Spices were currency once.
Rent paid in peppercorns.
Can my dishes, so curried they amber the plates
with stains after, ensure the guests I serve stay?
No, you feed guests so they may have strength
to continue the journey away.
A good mother feeds a child so she’ll grow
large, too large for the house and leave.
There’s no returning to the cinnamon-
toast–scented school mornings.
In the middle ages, cinnamon masked the smell
of decaying flesh. Egyptians embalmed with the spice.
What comfort is the form when it does not hold
its habitant? I would say that,
except I know when we want to care for something,
what’s available may be a body.
I want to make meals for my mother now,
but she feels full always, eats nothing.
We await the results of her tests,
scans for a mass in the belly.
Nutmeg is made of the durable seed
of Myristica fragrans, mace from lacy red
fibers in the surrounding flesh.
Mace is worth more.
Noting the price difference, a Dutch trader,
who had never seen the plantations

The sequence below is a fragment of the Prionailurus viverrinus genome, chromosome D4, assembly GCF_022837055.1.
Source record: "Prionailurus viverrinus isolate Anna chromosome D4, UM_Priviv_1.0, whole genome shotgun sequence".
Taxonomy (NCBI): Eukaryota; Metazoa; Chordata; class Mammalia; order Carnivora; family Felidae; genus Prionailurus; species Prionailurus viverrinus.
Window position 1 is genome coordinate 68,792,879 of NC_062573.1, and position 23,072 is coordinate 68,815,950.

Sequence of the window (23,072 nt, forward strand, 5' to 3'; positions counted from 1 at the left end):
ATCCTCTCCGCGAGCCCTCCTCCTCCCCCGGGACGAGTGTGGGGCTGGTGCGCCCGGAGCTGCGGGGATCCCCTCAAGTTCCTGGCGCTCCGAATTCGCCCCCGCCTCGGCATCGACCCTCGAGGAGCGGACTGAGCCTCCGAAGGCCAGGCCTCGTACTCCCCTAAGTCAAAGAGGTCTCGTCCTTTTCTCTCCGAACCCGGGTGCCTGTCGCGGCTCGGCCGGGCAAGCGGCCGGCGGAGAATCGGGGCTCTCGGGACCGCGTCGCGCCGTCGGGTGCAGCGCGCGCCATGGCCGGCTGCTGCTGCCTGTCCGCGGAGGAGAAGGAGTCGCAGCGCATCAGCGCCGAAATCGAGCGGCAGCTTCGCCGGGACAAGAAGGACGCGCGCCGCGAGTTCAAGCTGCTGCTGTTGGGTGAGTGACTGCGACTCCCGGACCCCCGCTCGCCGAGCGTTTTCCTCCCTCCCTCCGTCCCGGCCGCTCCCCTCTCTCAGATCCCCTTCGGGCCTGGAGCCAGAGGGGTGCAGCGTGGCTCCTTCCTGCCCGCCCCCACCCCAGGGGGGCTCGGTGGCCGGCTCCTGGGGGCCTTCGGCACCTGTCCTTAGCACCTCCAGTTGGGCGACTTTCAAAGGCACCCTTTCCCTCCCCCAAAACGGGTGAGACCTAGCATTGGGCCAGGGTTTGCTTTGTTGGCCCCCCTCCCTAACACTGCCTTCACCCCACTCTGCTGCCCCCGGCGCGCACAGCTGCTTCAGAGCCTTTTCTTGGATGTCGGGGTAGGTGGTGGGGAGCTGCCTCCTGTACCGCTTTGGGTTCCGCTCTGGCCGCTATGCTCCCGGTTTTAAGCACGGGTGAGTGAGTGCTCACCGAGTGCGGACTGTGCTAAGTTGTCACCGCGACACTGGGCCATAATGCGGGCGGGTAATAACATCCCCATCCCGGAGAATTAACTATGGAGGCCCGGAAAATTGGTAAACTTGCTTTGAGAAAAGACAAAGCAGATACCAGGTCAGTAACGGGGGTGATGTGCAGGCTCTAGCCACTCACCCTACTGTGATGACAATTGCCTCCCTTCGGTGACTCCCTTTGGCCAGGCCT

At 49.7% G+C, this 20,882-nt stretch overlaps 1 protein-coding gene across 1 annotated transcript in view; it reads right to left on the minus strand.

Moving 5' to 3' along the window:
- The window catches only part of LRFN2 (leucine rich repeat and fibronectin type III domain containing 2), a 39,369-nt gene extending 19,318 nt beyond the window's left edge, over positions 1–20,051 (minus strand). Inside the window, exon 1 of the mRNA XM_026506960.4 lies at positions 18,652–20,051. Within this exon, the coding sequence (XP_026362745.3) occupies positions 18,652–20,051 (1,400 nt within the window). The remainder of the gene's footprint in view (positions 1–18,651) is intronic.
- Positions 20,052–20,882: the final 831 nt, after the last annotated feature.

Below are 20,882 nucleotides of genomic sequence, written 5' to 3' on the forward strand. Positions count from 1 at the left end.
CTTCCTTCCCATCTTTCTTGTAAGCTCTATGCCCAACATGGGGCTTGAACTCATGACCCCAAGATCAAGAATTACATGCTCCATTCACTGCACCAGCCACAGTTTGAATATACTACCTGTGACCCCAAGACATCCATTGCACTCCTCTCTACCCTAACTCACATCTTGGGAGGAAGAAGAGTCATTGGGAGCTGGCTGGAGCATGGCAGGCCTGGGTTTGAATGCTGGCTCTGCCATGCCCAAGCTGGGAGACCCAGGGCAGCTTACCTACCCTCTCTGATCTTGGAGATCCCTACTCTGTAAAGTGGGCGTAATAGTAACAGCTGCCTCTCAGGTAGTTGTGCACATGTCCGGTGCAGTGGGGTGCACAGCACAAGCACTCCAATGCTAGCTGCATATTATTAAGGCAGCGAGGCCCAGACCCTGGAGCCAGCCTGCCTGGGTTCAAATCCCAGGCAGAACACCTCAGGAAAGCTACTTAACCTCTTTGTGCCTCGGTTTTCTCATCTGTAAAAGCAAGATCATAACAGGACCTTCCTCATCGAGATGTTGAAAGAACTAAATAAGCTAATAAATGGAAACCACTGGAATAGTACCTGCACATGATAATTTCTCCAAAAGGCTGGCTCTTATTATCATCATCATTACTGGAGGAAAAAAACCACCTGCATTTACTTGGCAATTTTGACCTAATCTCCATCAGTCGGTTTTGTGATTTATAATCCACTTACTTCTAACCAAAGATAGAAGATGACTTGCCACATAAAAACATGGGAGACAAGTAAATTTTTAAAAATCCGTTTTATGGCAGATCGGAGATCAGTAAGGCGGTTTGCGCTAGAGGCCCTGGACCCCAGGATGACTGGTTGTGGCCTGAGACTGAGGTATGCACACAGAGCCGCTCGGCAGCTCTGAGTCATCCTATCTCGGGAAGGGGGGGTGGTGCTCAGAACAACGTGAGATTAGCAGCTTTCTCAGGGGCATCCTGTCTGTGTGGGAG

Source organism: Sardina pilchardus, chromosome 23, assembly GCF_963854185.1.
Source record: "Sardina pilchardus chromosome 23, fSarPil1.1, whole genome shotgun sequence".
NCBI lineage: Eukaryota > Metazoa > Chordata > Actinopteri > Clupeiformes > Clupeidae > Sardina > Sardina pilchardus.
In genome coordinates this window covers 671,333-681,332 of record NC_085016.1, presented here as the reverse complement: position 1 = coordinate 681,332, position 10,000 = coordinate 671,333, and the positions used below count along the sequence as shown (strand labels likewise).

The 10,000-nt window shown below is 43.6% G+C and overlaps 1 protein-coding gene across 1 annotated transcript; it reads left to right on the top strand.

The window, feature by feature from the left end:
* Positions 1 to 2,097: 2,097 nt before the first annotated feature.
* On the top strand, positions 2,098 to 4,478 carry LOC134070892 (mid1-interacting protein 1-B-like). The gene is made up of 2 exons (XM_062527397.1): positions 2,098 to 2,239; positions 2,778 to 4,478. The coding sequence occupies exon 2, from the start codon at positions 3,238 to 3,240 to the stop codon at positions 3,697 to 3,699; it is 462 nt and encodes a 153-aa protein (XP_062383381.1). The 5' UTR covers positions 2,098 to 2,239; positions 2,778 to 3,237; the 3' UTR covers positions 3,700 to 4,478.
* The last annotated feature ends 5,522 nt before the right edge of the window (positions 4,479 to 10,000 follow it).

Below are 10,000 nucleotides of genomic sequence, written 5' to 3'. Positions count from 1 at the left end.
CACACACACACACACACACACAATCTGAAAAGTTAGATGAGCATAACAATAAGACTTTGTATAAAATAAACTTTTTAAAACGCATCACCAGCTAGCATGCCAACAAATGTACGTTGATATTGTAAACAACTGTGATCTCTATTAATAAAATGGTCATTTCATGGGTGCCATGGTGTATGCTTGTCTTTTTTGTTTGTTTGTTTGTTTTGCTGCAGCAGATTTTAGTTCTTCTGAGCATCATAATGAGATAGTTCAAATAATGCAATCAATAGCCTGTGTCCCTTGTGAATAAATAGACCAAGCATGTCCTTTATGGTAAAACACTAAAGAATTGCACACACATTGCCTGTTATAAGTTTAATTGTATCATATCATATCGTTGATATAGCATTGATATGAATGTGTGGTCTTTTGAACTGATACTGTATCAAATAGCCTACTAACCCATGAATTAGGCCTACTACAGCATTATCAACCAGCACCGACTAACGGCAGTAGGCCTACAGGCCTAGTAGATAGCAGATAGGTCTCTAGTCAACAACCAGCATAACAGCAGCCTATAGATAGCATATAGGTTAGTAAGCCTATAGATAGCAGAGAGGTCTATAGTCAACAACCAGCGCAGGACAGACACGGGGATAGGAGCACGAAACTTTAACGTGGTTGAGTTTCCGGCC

of his distant colonies, sent orders:
Cut down all the nutmeg trees,
to make room for mace. He did not know.
Two spices come from the same tree.
Two spices, one tree: an analogy.
About how the fineness of life
cannot be uncoupled from its finitude?
A French serf’s life had measured value:
A pound of pepper
could buy her freedom. It is freedom
I should think of, not keeping.
Rent paid does not make a place yours
permanently. Currency has always been
intended to leave the hands in the end.
As has the force that moves muscles.
In the beginning, my mother
held the spoon that fed me.
Later, she let go.
She’d taught me to ladle myself full of food.
She was behaving as she was supposed to.
But they are the hands that seasoned
the first of every of my tastes.
How can a child manage what, sooner or later
(please be late), I must do?